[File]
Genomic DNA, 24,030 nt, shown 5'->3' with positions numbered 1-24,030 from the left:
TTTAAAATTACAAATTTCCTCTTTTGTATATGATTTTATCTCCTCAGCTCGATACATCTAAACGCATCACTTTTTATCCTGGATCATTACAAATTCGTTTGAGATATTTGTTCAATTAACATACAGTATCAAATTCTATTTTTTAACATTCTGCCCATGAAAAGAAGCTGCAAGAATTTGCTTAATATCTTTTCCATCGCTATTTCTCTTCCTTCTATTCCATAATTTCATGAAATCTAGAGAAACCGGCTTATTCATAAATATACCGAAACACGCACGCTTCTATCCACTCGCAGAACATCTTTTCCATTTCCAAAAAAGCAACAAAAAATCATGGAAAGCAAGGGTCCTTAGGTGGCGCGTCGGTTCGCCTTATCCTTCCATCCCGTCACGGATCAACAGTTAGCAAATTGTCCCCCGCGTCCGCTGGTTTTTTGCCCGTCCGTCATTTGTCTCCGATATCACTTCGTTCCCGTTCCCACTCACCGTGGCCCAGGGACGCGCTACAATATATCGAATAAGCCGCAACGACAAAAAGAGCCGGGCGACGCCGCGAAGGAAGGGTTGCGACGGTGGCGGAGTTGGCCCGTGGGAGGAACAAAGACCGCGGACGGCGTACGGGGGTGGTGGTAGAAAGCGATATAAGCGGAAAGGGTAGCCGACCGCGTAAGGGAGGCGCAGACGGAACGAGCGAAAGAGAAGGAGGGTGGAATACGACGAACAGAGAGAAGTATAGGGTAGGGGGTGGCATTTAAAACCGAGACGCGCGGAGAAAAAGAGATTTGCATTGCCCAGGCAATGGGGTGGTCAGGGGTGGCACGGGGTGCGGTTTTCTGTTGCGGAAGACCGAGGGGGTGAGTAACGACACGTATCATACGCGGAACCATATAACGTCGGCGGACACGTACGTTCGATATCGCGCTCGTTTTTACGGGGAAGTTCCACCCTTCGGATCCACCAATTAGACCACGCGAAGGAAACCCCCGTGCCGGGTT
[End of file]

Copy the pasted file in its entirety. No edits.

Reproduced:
Genomic DNA, 24,030 nt, shown 5'->3' with positions numbered 1-24,030 from the left:
TTTAAAATTACAAATTTCCTCTTTTGTATATGATTTTATCTCCTCAGCTCGATACATCTAAACGCATCACTTTTTATCCTGGATCATTACAAATTCGTTTGAGATATTTGTTCAATTAACATACAGTATCAAATTCTATTTTTTAACATTCTGCCCATGAAAAGAAGCTGCAAGAATTTGCTTAATATCTTTTCCATCGCTATTTCTCTTCCTTCTATTCCATAATTTCATGAAATCTAGAGAAACCGGCTTATTCATAAATATACCGAAACACGCACGCTTCTATCCACTCGCAGAACATCTTTTCCATTTCCAAAAAAGCAACAAAAAATCATGGAAAGCAAGGGTCCTTAGGTGGCGCGTCGGTTCGCCTTATCCTTCCATCCCGTCACGGATCAACAGTTAGCAAATTGTCCCCCGCGTCCGCTGGTTTTTTGCCCGTCCGTCATTTGTCTCCGATATCACTTCGTTCCCGTTCCCACTCACCGTGGCCCAGGGACGCGCTACAATATATCGAATAAGCCGCAACGACAAAAAGAGCCGGGCGACGCCGCGAAGGAAGGGTTGCGACGGTGGCGGAGTTGGCCCGTGGGAGGAACAAAGACCGCGGACGGCGTACGGGGGTGGTGGTAGAAAGCGATATAAGCGGAAAGGGTAGCCGACCGCGTAAGGGAGGCGCAGACGGAACGAGCGAAAGAGAAGGAGGGTGGAATACGACGAACAGAGAGAAGTATAGGGTAGGGGGTGGCATTTAAAACCGAGACGCGCGGAGAAAAAGAGATTTGCATTGCCCAGGCAATGGGGTGGTCAGGGGTGGCACGGGGTGCGGTTTTCTGTTGCGGAAGACCGAGGGGGTGAGTAACGACACGTATCATACGCGGAACCATATAACGTCGGCGGACACGTACGTTCGATATCGCGCTCGTTTTTACGGGGAAGTTCCACCCTTCGGATCCACCAATTAGACCACGCGAAGGAAACCCCCGTGCCGGGTT